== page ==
[in Portuguese]. Master's thesis. Lisbon, Portugal, New Univer-sity of Lisbon, Mental Health Policy and Services Department, Limitations. This study had limitations. First, our data lacked a gold-standard comparison diagnosis, impeding the de- 2. Wagenaar BH, Stergachis A, Rao D, et al.: The availability of es- termination of whether, for example, men are more likely sential medicines for mental healthcare in Sofala, Mozambique. GlobalHealth Action, 2015 (doi 10.3402/gha.v8.27942) than women to be given an epilepsy diagnosis or men are 3. Preux PM, Druet-Cabanac M: Epidemiology and aetiology of epi- actually presenting more often with epilepsy symptoms.
lepsy in sub-Saharan Africa. Lancet Neurology 4:21–31, 2005 Second, the reliability and validity of using the complex ICD-10 4. Bromet E, Andrade LH, Hwang I, et al: Cross-national epidemiology classification system in this setting are unknown and could of DSM-IV major depressive episode. BMC Medicine 9:90, 2011 be evaluated. Third, these data are from one hospital in 5. Ferrari AJ, Baxter AJ, Whiteford HA: A systematic review of the global distribution and availability of prevalence data for bipolar Mozambique and thus are likely not representative of di- disorder. Journal of Affective Disorders 134:1–13, 2011 agnostic and treatment patterns in rural areas or smaller 6. Baldessarini RJ, Pompili M, Tondo L: Suicide in bipolar disorder: risks and management. CNS Spectrums 11:465–471, 2006 7. Padrão P, Damasceno A, Silva-Matos C, et al: Alcohol consumption in Mozambique: regular consumption, weekly pattern and binge drinking. Drug and Alcohol Dependence 115:87–93, 2011 8. Chisholm D, Saxena S: Cost effectiveness of strategies to combat Psychiatric services at the Beira Central Hospital are currently neuropsychiatric conditions in sub-Saharan Africa and South East dominated by treatment for severe mental illness, most Asia: mathematical modelling study. BMJ 344:e609, 2012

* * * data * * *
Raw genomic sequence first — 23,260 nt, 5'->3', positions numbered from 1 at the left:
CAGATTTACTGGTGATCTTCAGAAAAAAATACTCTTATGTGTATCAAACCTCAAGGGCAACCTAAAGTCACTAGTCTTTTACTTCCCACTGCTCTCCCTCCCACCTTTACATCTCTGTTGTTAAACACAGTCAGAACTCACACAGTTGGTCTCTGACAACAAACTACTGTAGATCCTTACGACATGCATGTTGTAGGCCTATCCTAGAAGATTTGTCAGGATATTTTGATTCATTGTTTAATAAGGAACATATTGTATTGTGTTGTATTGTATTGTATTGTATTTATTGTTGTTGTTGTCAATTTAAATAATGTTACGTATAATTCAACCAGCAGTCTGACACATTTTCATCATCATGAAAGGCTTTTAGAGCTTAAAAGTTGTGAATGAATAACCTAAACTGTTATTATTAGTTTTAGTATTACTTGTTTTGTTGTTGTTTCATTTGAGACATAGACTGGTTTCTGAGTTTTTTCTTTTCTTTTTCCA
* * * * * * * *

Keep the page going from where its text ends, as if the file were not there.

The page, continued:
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Docteur en médecine Membre du E.F.V.V. (European Forum for Vaccine Vigilance) Ce document peut être diffusé pour autant qu'il le soit dans son intégralité et avec le seul souci d'informer. ALUMINIUM et VACCINS TABLE DES MATIERES ALUMINIUM : ETAT NATUREL – EXTRACTION – UTILISATION 3 ALUMINIUM : ROLE DANS CERTAINES PATHOLOGIES 4 ALUMINIUM : VOIES D'ABSORPTION 7